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china foreign teachers union
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Denim-Maniac



Joined: 31 Jan 2012
Posts: 1238

PostPosted: Thu Jan 24, 2013 1:26 pm    Post subject: Reply with quote

zactherat wrote:

We like our English spoken, not slurred.


I like that! Trying really hard to think up cool TEFL-spy slogans now!

@kev7161 - I know of Raoul. I had an account suspended there and moved to 'read-only' as I posted queries about reviews that didnt fit with their ideas and agenda.
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just another laowai



Joined: 07 Jul 2007
Posts: 373
Location: Beijing

PostPosted: Thu Jan 24, 2013 5:14 pm    Post subject: Reply with quote

China Foreign Teachers Union and all associated sites are part of a fraud/extortion ring being run by Bruce Gorcyca aka Anthony DiMarco. A convicted felon and current fugitive on the run from the US.

More information about who this is is available here:
www.419advancefeefraud.blogspot.com/2011/09/anthony-dimarco-and-china-trade.html

His (numerous) accounts have already been banned at most expat forums.
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B4UGO



Joined: 19 Nov 2012
Posts: 24
Location: China/Korea

PostPosted: Fri Jan 25, 2013 4:08 am    Post subject: Reply with quote

There are probably just as many bad teachers as there are bad schools, and I always consider the sources. In many blacklists floating around out there they are full of 3rd party BS like "I had a friend who..." That crap is meaningless to me. At least the CFTU site puts the sources and the links so people can judge for themselves.

I wonder how many blacklists of teachers are out there passed around to the Principals and Headmasters? I found this at China Daily in the archives and it proves that as far back as 2007, the schools were keeping tabs on the teachers;

Teacher blacklist arouses concern
(China Daily)
Updated: 2007-07-03 14:56

"Some universities in Shanghai have expressed concern about a teachers' blacklist on the Internet and said they will consider canceling the courses of these teachers next semester, if an investigation warrants it.

Recently, on some campus BBS, university students have posted comments on some teachers and suggested that fellow students not choose courses run by these teachers. Some students said they would login to the BBS first before deciding which course to take for the next semester. Some universities said they would consider the student comments and set up procedures to examine teachers' work."

(Xinwen Morning Post)
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Lancy Bloom



Joined: 23 Nov 2012
Posts: 112
Location: Hong Kong

PostPosted: Fri Jan 25, 2013 12:51 pm    Post subject: Reply with quote

I worked at many of these schools on the blacklist. There is no way this organization will survive long. No unions in China are allowed.
Now what is needed is a way to screen recruiters. I see them as all being conected and buying and selling pieces of everyone, The large agencies are also connected.
I was so nice twenty years ago when yuo dealt directly with schools. People gave face to face interviews. They paid your way to the job.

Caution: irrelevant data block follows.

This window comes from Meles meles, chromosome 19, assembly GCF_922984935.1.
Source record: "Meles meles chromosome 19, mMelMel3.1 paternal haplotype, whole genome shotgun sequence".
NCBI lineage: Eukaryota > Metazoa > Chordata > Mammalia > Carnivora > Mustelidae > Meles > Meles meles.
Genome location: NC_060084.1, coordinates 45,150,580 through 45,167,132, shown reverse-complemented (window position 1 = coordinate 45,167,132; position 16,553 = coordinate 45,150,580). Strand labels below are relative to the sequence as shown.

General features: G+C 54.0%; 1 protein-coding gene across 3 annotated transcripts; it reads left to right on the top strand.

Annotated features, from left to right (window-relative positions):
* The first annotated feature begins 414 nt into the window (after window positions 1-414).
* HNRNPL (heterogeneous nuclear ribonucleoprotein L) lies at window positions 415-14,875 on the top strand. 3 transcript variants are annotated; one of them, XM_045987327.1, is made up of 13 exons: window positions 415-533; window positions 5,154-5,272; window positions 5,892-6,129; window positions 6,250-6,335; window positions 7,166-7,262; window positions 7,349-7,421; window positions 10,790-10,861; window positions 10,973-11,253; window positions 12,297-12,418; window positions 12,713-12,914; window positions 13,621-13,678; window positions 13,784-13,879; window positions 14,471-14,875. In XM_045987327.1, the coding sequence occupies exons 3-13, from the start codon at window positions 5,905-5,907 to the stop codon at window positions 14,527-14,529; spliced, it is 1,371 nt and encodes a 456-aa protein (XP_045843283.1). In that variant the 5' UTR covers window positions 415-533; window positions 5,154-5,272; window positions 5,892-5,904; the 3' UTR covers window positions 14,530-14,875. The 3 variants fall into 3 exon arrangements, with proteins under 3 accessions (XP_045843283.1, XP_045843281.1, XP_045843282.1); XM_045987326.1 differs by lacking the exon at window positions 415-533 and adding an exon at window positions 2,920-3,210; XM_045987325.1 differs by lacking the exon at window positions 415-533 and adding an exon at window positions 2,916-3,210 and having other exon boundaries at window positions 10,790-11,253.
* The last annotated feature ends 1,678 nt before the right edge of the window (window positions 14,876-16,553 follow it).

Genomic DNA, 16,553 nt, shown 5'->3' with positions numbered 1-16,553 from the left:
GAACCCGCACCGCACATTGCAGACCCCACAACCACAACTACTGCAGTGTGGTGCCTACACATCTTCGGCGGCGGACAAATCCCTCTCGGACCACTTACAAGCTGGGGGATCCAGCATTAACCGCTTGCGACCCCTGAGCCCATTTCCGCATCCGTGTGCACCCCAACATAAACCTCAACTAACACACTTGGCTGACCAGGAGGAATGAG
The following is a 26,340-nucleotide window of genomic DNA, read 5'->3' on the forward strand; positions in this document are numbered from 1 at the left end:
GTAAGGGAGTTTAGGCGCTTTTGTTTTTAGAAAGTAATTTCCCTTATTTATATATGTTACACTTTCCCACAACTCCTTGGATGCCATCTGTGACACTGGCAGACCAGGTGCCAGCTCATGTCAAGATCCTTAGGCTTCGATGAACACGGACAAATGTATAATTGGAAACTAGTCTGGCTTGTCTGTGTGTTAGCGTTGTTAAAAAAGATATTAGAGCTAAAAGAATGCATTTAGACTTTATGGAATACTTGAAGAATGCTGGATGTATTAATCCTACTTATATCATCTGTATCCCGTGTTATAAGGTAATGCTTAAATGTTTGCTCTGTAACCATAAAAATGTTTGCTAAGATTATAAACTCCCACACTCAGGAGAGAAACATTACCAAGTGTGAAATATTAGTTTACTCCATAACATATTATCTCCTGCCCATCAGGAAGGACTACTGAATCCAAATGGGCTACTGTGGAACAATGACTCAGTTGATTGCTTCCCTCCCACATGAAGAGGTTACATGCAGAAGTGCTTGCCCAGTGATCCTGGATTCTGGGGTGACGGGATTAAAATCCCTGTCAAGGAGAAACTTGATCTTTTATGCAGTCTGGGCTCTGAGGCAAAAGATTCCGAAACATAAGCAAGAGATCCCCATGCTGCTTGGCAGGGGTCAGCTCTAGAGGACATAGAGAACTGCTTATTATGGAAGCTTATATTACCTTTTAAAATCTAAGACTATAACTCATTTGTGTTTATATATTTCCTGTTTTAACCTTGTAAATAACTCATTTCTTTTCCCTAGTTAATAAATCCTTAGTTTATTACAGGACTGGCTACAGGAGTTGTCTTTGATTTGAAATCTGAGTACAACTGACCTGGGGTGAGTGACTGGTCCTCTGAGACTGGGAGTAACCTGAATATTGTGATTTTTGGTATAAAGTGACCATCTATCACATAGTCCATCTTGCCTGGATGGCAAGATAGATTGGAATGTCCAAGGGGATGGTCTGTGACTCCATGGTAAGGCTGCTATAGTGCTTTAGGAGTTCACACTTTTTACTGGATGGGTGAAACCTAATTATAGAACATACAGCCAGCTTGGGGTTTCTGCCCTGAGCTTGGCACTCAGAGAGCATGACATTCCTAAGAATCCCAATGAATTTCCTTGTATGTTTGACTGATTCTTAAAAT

Hope they don't step on the wrong toes.
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B4UGO



Joined: 19 Nov 2012
Posts: 24
Location: China/Korea

PostPosted: Sun Jan 27, 2013 1:14 am    Post subject: Inside scoop from Chinese Vice Principal Reply with quote

One of my best friends here in China is engaged to marry a vice-principal of a Chinese-owned English school and she admitted to my friend that all the principals cozy up to the agents and recruiters - whether they are licensed or not.

She said that an average salary allocation for an expat foreign teacher is between 15,000-18,000 rmb per month. The principals will deliberately not hire directly because when they use an agent they get a 3,000 rmb kick-back from the agent who will also pocket an average of 3,000 rmb per month.

So on average, foreign teachers who use agents/recruiters in China are giving up a third or more of their real salaries to the agents and the principals! But it gets worse...

The principals will hire these foreign teachers on "90 day probationary periods" at reduced pay (maybe 50%-60% of full salary) and then at the very last week of that period tell the teacher a new budget amendment requires a "cutback" and the newest teachers must go!

Then they start the recruitment cycle all over again and both the agent and principal makes another round of quick profits. It's an evil but profitable game they play.

But the very worst part still, is that these same agents and principals run paid ads on many expat forums like EChinacities, Beijinger, etc. and when expats start to bitch about these schemes on forums, their posts get deleted and ignorance prevails.

I agree with you completely, the scam recruiters and agents are the main problem and I am glad the CFTU has been publishing their photos and many names on their website. BTW... all that I heard from my friend who has been dating the vice-principal for three years, is also mentioned in greater detail at www.chinascambusters.com
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Lancy Bloom



Joined: 23 Nov 2012
Posts: 112
Location: Hong Kong

PostPosted: Sun Jan 27, 2013 3:54 am    Post subject: Reply with quote

This is a troller site for recruiters. Recruiters trolling recruiters. All the good teachers have left long ago. Anyone who tells people that the English teaching business is legit in China is lieing. Why do the leaders of the country all send their children abroad to studY? I have yet in over ten years teaching in Asia met a teacher who was never ripped off.
I meet people who say eveything is good at these nefarious places on the list they presented. They were drunk and waiving bottles in public. Sure they are happy untill they have to get deported back home on their 12 month of their contract. Personna non grata. I have yet to meet someone in China comming from a top university in the rest of the world.